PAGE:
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07/14/08 5:30 PM ET

Flying solo, Martin in stellar company

Dodgers' lone All-Star compared to franchise's great catchers

NEW YORK -- Russell Martin admittedly is "feeling a little lonesome" in Gotham.

"It's kind of sad -- I'm the only guy here" from the Dodgers, the All-Star catcher said, grinning.

He was seated in a midtown hotel on Monday afternoon, representing Los Angeles and his native Canada while responding to questions focusing primarily on the history of Yankee Stadium and the proud tradition of the Yankees. The All-Star Game on Tuesday night will represent Martin's debut in the sport's cathedral, in its final season on the historic Bronx grounds.

While no franchise's tradition can match that of the Bronx Bombers, Martin is part of another impressive lineage even if he's just, as he put it, "getting started" at age 25.

Since Roy Campanella, coming right behind Jackie Robinson in Brooklyn, integrated his position in 1948, the Dodgers have had a succession of brilliant receivers: John Roseboro, Steve Yeager, Mike Scioscia, Mike Piazza and now Martin, the pride of East York, Ontario, and Montreal.

"There are some names there that have done a lot, had great careers," Martin said. "I feel like I have a long way to go before I can be compared to all those names. Maybe, when it's all said and done. ..."

It all began with Campanella, the first African-American star behind the plate. A three-time National League MVP, Campy set the standard for all those who would follow in a Dodgers uniform after the franchise moved west from Brooklyn.

"You can't put my name and his name in the same sentence," Martin said. "What he did was unbelievable. It's something I can look up to. It's a good objective, to try to follow someone like that. But as far as achieving what he achieved, that's tough."

A starter for the National League last season, Martin was selected as a reserve, in support of Cubs rookie Geovany Soto.

Martin is batting .294 with 10 homers and 45 runs batted in, but catchers with his talent and leadership are always more valuable than any numbers can quantify.

"He's phenomenal," said Braves catcher Brian McCann, the third NL receiver on Colorado manager Clint Hurdle's NL roster. "He's one of the best at throwing out runners, he can steal bases, he walks at a high rate, gets on base, hits for power ... there's nothing he can't do. He does everything, the total package.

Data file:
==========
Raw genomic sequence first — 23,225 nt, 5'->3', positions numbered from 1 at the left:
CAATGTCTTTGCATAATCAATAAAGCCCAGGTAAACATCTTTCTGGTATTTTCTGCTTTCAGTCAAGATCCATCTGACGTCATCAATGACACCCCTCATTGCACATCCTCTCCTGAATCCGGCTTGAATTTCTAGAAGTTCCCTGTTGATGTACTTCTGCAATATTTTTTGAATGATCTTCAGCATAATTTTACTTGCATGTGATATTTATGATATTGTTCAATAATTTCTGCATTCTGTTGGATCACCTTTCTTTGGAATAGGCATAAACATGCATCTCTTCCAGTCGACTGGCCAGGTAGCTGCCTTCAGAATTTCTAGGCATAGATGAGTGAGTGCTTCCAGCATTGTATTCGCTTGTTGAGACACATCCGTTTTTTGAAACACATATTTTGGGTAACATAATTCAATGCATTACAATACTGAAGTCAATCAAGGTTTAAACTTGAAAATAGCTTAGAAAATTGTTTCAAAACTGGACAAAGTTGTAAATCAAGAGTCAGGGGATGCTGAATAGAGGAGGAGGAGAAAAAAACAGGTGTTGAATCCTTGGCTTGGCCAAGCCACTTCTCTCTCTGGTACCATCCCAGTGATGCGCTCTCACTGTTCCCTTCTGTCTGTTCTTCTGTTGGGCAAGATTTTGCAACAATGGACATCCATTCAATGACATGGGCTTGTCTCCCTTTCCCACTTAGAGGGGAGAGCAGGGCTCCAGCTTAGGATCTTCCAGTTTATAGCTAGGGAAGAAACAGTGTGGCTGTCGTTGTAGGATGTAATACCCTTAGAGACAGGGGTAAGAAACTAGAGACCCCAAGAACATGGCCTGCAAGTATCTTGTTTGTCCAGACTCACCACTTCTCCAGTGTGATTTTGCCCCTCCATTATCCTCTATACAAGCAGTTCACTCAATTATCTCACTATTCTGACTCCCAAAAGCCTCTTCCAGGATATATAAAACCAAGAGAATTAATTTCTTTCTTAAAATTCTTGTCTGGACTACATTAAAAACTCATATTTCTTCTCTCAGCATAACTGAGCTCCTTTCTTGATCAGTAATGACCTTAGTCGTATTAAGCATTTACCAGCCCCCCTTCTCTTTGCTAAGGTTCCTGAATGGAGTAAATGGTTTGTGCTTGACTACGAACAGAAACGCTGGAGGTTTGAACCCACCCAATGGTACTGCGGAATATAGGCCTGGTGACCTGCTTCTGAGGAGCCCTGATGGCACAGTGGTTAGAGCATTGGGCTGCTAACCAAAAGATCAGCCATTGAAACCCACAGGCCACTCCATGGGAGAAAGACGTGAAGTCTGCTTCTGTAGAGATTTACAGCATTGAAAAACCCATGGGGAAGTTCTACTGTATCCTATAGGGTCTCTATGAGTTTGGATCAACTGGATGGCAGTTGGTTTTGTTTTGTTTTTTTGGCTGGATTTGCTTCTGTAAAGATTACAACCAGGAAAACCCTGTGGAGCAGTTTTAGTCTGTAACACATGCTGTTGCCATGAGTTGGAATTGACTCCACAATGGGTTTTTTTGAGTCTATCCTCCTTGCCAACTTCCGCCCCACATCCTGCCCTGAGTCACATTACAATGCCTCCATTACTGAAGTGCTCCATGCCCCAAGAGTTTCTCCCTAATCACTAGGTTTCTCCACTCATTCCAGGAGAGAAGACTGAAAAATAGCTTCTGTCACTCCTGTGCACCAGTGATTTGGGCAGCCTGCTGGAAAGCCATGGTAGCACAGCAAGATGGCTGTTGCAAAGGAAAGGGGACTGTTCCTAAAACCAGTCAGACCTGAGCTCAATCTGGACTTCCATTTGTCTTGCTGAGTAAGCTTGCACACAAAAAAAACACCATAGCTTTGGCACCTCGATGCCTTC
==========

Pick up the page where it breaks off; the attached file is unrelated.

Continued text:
"It's a fraternity we have with catchers. The grind a catcher goes through, no one else can understand it except for other catchers. Geovany Soto is doing an unbelievable job for the Cubs, and I'm just glad to be part of this team with him and Martin."

Martin believes he will benefit from the experience of his All-Star Game debut in San Francisco last year, when he went 0-for-3 in the NL's 5-4 loss.

"I'm enjoying it a lot more," he said. "I think I'm going to be able to relax and have fun. I won't get booed -- I got booed in San Francisco."

That, of course, was nothing personal. Dodgers, even before Campanella, have a history of getting booed by Giants fans.

Martin said his focus is on helping the Dodgers make a second-half charge and claim a postseason assignment in the Mild, Mild West. They came to the break three games below .500 but only one game behind front-running Arizona.

"The main goal is making the playoffs, no matter how you get there," he said. "Once you get there, you start on the same level as everyone else. The main focus is not really what our record is going to be -- it's what we need to do to win this thing.

"We're right in the middle of it, even though we haven't played our best baseball. The time is now. Our team's had some ups and downs, but the main thing is we've got the talent and the pitching. We just have to put it together. It's time to get serious."

Martin feels manager Joe Torre has had a positive influence in his first season in Los Angeles after directing the Yankees to dynastic heights.

"He has a calming effect on people," Martin said. "He's always well-prepared with a reason for what he's doing. I've learned a lot. It's easy to learn watching a guy like that."

Asked if he'd like to make this Midsummer Classic trip an annual affair, Martin smiled.

"As far as being here every year, I hope it's going to happen," he said. "But it's tough. A lot of guys here are perfectionists and want to keep getting better."

One highlight of his first trip to Yankee Stadium, Torre told him, would be a trip to center field, to Monument Park.

"Every ballpark has a different history," Martin said. "This year it's Yankee history, the House That Ruth Built. It's definitely going to have a different vibe than San Francisco."

If he's invited to St. Louis for next July's bash, Martin hopes to bring a few teammates with him.

"I wish some of my guys could be here," he said. "I'll grab some T-shirts and bring them back to them."

Lyle Spencer is a reporter for MLB.com. This story was not subject to the approval of Major League Baseball or its clubs.